The country is going through a constitutional storm. Will human rights reform mean the end of the United Kingdom?
The government has suggested in the past that it will repeal the Human Rights Act and the new Prime Minister has been heard to advocate for withdrawal from the European Convention on Human Rights, an international treaty. After the tumult of the Brexit referendum and a clearly divided country, we look at the part Scotland, Wales and Northern Ireland could play in any suggested changes.
Let’s start with devolution
Before we get to human rights, it is important to understand how the relationship between the UK’s constituent parts has been changing in recent years. Devolution is the act of transferring law-making power to particular regions within a country. In the UK, this is mainly by transferring powers from the UK Parliament in Westminster to the Scottish Parliament, the National Assembly for Wales and the Northern Ireland Assembly. These are the law-making bodies for Scotland, Wales, and Northern Ireland but each have different law-making powers. Taking each in turn…
The Scottish Parliament was created by the Scotland Act 1998. It was given powers to make laws on all matters, except specific areas reserved for the UK Government in Westminster (for example, foreign affairs). The largest party in the Scottish Parliament will usually form the Scottish Government, currently the Scottish National Party.
The Government of Wales Act 1998 created the National Assembly for Wales (the law-making body) and the Government of Wales Act 2006 created the Welsh Assembly Government. The National Assembly for Wales only has the power to legislate on specific issues that have been devolved, so the opposite structure to Scotland.
The Belfast (Good Friday) Agreement was a peace agreement, intended to bring together the nationalists and unionists peacefully to govern Northern Ireland after nearly thirty years of conflict. It created a new Northern Irish Assembly (the law-makers) and Northern Ireland Executive (the governing body).
The scope of devolved powers is found in Northern Ireland Act 1998. This sets out:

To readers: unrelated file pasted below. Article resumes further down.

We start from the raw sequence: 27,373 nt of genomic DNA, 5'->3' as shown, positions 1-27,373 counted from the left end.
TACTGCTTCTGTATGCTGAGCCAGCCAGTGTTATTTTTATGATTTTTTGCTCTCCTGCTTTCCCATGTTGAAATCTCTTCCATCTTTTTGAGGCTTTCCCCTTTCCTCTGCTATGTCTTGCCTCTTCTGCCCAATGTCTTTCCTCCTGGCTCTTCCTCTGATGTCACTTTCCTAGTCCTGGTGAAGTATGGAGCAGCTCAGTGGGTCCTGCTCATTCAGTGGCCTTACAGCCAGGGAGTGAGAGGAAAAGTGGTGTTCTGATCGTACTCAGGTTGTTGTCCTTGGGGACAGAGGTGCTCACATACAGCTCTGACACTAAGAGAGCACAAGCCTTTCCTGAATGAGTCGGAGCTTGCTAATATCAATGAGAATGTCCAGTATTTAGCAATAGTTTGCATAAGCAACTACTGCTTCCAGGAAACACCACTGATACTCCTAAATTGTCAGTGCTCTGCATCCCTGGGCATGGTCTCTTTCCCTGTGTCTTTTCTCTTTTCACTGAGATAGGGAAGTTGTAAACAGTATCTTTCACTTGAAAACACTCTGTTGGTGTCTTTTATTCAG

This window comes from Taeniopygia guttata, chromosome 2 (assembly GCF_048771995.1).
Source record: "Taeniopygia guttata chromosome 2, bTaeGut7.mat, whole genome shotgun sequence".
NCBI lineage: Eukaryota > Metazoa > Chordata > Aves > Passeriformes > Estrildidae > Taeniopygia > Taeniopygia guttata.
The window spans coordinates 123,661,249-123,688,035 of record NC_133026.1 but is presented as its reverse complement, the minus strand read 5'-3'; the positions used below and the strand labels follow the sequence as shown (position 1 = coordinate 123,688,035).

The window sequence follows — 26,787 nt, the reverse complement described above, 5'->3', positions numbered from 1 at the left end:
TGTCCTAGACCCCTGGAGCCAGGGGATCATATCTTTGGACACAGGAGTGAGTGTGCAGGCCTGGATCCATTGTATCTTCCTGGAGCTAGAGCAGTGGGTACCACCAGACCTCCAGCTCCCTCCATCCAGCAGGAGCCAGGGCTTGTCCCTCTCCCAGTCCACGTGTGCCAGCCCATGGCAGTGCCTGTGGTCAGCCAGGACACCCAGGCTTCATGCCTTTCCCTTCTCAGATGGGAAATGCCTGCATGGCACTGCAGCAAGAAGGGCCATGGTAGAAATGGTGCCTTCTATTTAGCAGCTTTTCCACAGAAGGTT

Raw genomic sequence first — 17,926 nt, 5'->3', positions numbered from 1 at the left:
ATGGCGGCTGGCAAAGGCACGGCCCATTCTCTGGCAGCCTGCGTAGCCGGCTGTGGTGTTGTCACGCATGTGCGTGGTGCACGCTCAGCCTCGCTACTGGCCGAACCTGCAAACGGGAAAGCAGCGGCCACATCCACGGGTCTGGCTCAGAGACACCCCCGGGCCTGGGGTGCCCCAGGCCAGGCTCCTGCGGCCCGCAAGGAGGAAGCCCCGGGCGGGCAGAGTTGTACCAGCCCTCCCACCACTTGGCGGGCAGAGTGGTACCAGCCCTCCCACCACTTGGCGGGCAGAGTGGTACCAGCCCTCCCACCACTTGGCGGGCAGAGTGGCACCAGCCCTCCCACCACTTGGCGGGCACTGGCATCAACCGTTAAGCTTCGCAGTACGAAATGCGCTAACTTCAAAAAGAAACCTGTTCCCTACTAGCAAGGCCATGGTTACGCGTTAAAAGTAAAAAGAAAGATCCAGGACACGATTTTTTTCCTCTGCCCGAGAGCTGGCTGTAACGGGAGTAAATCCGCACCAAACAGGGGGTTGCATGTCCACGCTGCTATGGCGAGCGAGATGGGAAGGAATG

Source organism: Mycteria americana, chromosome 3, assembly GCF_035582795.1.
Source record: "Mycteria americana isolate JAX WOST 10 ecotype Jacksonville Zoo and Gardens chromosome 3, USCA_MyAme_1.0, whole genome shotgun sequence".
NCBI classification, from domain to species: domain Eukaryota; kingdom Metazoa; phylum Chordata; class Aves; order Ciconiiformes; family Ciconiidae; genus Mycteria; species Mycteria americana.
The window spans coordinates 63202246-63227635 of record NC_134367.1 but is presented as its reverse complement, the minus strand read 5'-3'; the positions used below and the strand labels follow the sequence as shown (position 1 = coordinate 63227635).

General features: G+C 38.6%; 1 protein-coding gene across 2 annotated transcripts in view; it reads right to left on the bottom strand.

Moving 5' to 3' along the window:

- transferred matters – dealt with by the Northern Ireland Assembly
- excepted matters – dealt with by Wesminster
- reserved matters – usually dealt with by Wesminster, but the Northern Irish Assembly can legislate on them with the consent of the Secretary of State
That’s law making…what about the courts?
Although not strictly ‘devolution’, Northern Ireland and Scotland also have different legal systems to that of England and Wales. However, the UK Supreme Court in London is the highest court for all UK countries and issues (apart from most Scottish criminal matters, which are ultimately heard by the High Court of Justiciary). The Supreme Court also hears ‘devolution issues’; for example, whether or not Bills of the Scottish Parliament or Northern Irish Assembly are within their remit.
What Does Devolution Have To Do With Human Rights?
So now we get to the nub of things. The Human Rights Act 1998 (HRA) incorporates the European Convention on Human Rights (ECHR) into UK law. It means that public bodies in the UK must uphold human rights, and can be challenged in British courts if they don’t. Importantly, the HRA applies to all regions of the UK.
But, in the ‘devolved nations’ this goes even further
Under the Scotland Act 1998, Northern Ireland Act 1998 and the Government of Wales Act 2006, laws made by the devolved legislatures that are incompatible with human rights are simply ‘not law’. So, for example, if the Scottish Parliament tried to pass a law saying that gay people could not serve in the army, this law would be invalid, as the European Court of Human Rights (which determines the scope of human rights law) has made it clear this would breach human rights.